When habeas corpus is made available by a federal court to challenge custody by federal entities, federalism concerns are not implicated. The only relevant question then is what federal remedy may be available. The grant of habeas relief in such instances — e. g., Strait v. Laird, 406 U.S. 341 (1972) (inactive Army Reserve member allowed to bring habeas petition to challenge his military obligation); Brownell v. Tom We Shung, 352 U.S. 180, 182-184 (1956) (alien allowed to use habeas to challenge his exclusion from the United States) — is not precedent for the use of federal habeas to challenge judgments of state courts. As Judge Garth noted in his decision below: "[T]he writ assumes even more profound implications when its operation cuts across the federal and state judicial systems. In this latter context, the writ empowers a single federal judge to overrule Page 509 determinations of federal issues which have been adjudicated by the highest court of a state." 648 F.2d, at 139. Jurisdiction to challenge both state and federal judgments is conferred by § 2241. But § 2254, conferring general jurisdiction to consider collateral attacks on state judgments, has no relevance to federal habeas proceedings challenging federal custody of nonprisoners. Thus, federal decisions made pursuant to § 2241 constitute no authority for the claim of jurisdiction under § 2254 in this case.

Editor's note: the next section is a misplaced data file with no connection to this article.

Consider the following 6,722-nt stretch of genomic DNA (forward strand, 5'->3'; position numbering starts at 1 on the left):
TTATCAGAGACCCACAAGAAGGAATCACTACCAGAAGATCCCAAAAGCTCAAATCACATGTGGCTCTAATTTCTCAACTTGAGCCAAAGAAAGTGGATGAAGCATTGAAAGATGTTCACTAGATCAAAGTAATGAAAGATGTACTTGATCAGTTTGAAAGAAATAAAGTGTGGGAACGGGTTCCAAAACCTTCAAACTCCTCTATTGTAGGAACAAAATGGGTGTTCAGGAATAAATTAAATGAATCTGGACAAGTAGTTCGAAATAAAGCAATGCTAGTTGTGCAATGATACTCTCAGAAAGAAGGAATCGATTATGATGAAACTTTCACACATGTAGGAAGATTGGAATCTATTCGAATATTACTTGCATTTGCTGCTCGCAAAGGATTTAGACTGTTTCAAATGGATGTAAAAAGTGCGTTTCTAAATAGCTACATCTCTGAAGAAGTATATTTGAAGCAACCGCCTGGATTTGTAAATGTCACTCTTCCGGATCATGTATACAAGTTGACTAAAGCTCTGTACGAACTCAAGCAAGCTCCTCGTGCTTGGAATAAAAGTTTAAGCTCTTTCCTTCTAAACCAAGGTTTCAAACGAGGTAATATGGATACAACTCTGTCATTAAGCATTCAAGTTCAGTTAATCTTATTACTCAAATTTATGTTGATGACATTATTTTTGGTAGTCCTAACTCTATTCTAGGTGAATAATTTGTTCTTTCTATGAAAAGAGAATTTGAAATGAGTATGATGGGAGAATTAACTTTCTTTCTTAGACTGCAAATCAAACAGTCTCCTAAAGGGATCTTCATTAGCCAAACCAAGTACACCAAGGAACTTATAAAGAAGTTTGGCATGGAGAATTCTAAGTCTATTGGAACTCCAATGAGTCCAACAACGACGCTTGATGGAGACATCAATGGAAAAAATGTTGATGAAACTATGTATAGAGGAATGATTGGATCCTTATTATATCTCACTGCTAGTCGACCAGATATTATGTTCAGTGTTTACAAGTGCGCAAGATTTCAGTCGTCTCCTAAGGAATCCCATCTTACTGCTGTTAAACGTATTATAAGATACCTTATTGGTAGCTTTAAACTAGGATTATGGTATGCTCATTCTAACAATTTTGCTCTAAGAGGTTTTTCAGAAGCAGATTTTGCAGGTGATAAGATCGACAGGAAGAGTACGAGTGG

In Hensley, the State would have placed the petitioner behind bars, but was prevented by a stay entered by the state trial court that Page 510 subsequently was extended by two Justices of this Court. 411 U.S., at 351. Thus, although Hensley held the writ to be available in a case in which there was no actual custody in a state penal institution at the time the writ was filed, the extension was in the context of a person who had a strong claim to be treated as a prisoner for jurisdictional purposes.